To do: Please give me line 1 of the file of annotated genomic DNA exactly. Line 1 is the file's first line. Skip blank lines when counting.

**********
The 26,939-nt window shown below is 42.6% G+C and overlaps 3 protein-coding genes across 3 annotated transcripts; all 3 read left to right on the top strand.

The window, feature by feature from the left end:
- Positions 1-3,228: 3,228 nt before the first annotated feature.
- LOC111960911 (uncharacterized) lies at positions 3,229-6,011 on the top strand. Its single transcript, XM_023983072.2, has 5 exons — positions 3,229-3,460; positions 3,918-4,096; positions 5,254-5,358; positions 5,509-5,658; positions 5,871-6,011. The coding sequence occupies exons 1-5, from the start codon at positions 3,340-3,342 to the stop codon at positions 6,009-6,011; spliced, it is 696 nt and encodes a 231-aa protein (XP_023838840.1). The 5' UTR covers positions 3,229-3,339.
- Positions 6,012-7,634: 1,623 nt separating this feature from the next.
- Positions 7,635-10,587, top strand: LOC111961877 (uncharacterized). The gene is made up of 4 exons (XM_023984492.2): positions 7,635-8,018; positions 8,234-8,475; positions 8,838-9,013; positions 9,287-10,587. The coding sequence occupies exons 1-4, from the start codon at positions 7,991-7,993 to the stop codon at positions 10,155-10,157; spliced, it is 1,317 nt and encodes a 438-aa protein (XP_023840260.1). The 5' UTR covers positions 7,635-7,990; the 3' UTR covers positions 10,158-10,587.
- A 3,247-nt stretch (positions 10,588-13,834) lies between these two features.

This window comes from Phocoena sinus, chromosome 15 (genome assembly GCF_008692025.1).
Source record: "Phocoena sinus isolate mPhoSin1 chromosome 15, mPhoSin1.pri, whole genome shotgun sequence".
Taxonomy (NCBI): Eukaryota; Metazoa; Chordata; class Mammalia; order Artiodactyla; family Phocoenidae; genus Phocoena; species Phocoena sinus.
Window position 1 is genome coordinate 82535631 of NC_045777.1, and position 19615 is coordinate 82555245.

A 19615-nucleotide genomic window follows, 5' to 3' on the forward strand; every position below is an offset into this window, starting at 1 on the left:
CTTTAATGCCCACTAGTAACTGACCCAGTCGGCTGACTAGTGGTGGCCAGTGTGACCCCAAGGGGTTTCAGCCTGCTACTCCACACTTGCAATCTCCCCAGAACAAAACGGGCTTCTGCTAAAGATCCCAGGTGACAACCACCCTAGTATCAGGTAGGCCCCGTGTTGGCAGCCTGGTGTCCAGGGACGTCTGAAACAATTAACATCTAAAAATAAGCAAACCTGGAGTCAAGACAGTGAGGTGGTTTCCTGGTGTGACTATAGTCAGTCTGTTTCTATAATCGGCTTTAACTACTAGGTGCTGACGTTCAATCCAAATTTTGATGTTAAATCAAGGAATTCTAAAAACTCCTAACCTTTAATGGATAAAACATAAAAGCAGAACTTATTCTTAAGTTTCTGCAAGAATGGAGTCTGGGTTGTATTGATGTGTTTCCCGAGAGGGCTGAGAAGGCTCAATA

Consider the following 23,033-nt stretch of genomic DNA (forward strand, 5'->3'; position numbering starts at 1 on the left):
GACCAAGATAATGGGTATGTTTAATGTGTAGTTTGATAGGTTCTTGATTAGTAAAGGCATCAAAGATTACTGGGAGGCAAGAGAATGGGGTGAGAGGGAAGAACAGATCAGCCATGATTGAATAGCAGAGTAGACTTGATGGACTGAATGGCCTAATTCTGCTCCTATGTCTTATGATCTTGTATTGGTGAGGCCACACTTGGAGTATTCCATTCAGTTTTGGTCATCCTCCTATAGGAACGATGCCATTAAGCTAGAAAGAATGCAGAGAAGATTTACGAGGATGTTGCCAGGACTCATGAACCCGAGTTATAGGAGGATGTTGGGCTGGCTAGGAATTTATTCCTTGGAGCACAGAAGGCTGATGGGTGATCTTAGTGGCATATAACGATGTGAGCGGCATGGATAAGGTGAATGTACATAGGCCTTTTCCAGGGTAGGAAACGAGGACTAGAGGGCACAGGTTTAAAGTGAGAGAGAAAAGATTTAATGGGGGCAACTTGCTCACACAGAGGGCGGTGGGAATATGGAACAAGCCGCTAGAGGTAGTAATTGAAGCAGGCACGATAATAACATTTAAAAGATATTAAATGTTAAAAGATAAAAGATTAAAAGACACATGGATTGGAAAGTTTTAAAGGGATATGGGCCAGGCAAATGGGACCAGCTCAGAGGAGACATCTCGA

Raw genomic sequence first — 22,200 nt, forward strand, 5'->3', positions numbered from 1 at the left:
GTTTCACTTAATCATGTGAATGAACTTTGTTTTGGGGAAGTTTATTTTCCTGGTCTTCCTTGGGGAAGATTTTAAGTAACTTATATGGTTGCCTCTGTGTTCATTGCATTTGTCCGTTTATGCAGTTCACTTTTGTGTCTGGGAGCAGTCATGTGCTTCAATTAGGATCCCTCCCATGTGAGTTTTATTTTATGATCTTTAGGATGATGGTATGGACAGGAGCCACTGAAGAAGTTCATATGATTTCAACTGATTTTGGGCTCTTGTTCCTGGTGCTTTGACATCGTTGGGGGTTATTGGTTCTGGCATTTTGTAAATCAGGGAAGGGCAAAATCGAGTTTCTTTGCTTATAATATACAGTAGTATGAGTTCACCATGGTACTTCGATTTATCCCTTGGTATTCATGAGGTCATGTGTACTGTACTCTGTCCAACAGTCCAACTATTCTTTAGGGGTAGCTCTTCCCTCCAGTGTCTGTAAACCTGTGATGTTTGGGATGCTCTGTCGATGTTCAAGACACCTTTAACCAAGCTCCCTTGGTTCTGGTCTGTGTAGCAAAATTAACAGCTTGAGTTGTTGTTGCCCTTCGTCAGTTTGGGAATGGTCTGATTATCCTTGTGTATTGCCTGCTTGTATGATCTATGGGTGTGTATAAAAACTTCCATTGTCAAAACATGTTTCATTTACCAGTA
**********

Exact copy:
The 26,939-nt window shown below is 42.6% G+C and overlaps 3 protein-coding genes across 3 annotated transcripts; all 3 read left to right on the top strand.